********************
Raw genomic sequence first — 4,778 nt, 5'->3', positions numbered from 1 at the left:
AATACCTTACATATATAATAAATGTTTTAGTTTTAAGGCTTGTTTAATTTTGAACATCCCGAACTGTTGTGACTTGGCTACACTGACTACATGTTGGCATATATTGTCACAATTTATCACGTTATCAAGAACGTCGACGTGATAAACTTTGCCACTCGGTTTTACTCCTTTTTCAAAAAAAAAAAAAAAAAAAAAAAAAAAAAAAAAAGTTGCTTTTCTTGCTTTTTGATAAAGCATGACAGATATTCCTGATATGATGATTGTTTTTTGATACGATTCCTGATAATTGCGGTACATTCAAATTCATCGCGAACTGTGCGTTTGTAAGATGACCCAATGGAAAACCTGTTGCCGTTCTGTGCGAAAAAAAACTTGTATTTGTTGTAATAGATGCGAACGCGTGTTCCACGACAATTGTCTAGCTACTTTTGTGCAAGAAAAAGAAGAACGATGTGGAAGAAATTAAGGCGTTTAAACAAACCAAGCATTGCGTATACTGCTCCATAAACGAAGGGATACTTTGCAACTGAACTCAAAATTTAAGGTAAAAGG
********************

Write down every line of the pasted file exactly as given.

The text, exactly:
Raw genomic sequence first — 4,778 nt, 5'->3', positions numbered from 1 at the left:
AATACCTTACATATATAATAAATGTTTTAGTTTTAAGGCTTGTTTAATTTTGAACATCCCGAACTGTTGTGACTTGGCTACACTGACTACATGTTGGCATATATTGTCACAATTTATCACGTTATCAAGAACGTCGACGTGATAAACTTTGCCACTCGGTTTTACTCCTTTTTCAAAAAAAAAAAAAAAAAAAAAAAAAAAAAAAAAAGTTGCTTTTCTTGCTTTTTGATAAAGCATGACAGATATTCCTGATATGATGATTGTTTTTTGATACGATTCCTGATAATTGCGGTACATTCAAATTCATCGCGAACTGTGCGTTTGTAAGATGACCCAATGGAAAACCTGTTGCCGTTCTGTGCGAAAAAAAACTTGTATTTGTTGTAATAGATGCGAACGCGTGTTCCACGACAATTGTCTAGCTACTTTTGTGCAAGAAAAAGAAGAACGATGTGGAAGAAATTAAGGCGTTTAAACAAACCAAGCATTGCGTATACTGCTCCATAAACGAAGGGATACTTTGCAACTGAACTCAAAATTTAAGGTAAAAGG